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Project gives children with disabilities access

Update: November, 22/2015 - 02:25
Adding some colour: A volunteer guides a kid with disabilities at the Vietnam National Hospital of Traditional Medicine to draw under the Marvellous Children project. — Photo courtesy of the project

The Marvellous Children Project in HCM City is offering education for children with disabilities and needed resources for their parents. Khanh Van reports.

"I love mom," seven-year-old Tran Quang Hieu (not his real name) wrote slowly on a small piece of paper for nearly five minutes, his fingers trembling.

This is a normal, easy activity for most school-age children, but not for Hieu.

Hieu, from the central province of Nghe An, suffers from cerebral palsy. It is a problem that affects body movement and posture and brain development. The disease often causes reflex movements that a person cannot control and muscle tightness that may affect some parts or all of the body. As a result, learning how to write is a big challenge for him.

Hieu's parents used to think that their son could not walk, read or write like a normal child. But now they are seeing progress. Hieu started to write from simple words to a long sentence, which he had never done before.

"I never thought that he could one day write such words," Nguyen Thi Huong, Hieu's mother, said.

His progress was partly thanks to a small but special class held for disabled children who are undergoing treatment at the Viet Nam National Hospital of Traditional Medicine.

The class is part of the Marvellous Children project, which has been initiated by a small group of young students early this year under the sponsorship of the Viet Nam Centre for Sustainable Development Studies.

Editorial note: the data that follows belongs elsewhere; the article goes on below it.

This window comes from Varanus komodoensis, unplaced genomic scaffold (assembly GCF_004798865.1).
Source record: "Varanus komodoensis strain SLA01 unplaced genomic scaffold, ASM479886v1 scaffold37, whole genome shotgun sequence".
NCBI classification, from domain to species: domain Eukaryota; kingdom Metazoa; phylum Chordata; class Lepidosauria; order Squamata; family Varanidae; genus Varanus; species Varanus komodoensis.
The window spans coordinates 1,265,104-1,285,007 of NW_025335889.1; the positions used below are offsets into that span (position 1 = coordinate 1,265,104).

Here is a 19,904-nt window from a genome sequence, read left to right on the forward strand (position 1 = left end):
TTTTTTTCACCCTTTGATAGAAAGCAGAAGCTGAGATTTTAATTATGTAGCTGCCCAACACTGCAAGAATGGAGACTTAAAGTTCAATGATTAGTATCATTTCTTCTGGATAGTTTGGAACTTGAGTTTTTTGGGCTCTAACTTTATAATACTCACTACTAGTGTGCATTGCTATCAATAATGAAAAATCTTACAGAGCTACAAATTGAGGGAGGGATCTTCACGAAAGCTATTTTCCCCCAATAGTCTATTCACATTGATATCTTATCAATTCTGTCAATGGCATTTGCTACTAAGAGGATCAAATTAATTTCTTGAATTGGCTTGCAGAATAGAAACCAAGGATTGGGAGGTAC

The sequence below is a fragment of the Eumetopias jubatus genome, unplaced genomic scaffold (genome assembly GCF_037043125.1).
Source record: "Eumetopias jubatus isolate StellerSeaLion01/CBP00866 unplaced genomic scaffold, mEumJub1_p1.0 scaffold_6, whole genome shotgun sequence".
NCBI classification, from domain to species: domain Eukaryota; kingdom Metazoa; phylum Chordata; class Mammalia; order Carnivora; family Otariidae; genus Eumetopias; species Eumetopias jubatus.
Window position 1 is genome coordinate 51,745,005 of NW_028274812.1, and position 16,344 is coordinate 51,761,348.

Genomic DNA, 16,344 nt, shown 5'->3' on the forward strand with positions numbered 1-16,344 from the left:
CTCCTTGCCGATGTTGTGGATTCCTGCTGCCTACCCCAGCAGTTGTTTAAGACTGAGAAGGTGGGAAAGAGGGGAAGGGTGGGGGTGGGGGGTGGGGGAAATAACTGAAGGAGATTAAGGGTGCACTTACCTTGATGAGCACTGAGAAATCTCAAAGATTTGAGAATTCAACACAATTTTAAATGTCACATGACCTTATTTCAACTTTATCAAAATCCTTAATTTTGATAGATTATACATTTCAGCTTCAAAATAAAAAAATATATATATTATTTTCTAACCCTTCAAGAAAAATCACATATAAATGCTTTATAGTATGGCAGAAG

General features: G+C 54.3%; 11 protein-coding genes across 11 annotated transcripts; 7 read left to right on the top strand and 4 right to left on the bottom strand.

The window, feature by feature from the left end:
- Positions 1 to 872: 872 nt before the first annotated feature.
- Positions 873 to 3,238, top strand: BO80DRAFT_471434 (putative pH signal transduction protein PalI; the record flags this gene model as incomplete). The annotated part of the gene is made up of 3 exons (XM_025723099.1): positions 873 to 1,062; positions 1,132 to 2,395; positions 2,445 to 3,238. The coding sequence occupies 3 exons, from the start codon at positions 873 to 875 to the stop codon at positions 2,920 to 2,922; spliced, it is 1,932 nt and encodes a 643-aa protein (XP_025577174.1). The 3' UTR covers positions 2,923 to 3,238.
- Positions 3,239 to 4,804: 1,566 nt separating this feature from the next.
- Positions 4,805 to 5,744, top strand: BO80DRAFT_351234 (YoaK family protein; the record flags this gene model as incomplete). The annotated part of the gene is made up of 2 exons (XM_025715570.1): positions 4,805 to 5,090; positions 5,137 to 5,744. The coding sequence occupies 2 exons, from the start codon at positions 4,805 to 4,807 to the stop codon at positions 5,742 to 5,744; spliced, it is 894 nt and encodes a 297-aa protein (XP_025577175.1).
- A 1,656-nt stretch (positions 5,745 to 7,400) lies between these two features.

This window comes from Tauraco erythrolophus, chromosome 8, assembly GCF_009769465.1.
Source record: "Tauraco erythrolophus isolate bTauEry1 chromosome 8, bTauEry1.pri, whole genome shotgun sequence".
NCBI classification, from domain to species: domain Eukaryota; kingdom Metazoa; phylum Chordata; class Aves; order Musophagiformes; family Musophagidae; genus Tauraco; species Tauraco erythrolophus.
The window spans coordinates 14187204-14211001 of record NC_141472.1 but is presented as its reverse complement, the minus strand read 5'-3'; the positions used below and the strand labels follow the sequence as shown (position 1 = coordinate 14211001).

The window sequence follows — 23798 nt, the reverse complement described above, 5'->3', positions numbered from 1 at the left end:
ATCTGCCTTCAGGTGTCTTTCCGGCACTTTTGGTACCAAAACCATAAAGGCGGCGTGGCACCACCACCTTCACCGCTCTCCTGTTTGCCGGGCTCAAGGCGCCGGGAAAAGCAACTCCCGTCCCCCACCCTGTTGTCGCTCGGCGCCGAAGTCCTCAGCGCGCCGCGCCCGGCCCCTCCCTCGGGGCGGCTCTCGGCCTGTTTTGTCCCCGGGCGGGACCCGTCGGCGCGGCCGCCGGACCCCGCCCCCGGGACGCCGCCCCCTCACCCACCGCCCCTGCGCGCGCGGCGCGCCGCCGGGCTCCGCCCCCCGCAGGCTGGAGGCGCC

The class, organised twice a week at the hospital on Tuesday and Friday, has brought in opportunities to study and play for children with disabilities.

Most of them are suffering from cerebral palsy, autism or are mentally deficient, due to which people and even their families often think it is difficult for them to receive even basic education.

Joining the class, Hieu, like many other children with disabilities, has a chance to learn how to read and write, to sing, to draw and play games.

"The class is a lot of fun and the children look very happy," his mother said.

"These activities could help the children forget the pain of the disease as well as the treatment process," she said.

Nguyen Minh Hang, head of the project, said: "We try to deliver non-formal basic education in various forms of art, music, and creative learning to the children with the support of volunteers."

"We strive to enrich personal development of these kids who have to stay in the hospital for most of their childhood with disabilities and chronic illnesses," Hang said.

However, teaching these children also poses a challenge to the project's volunteers.

Quynh Trang, a member of the project, said teaching these children was not as simple as she had thought.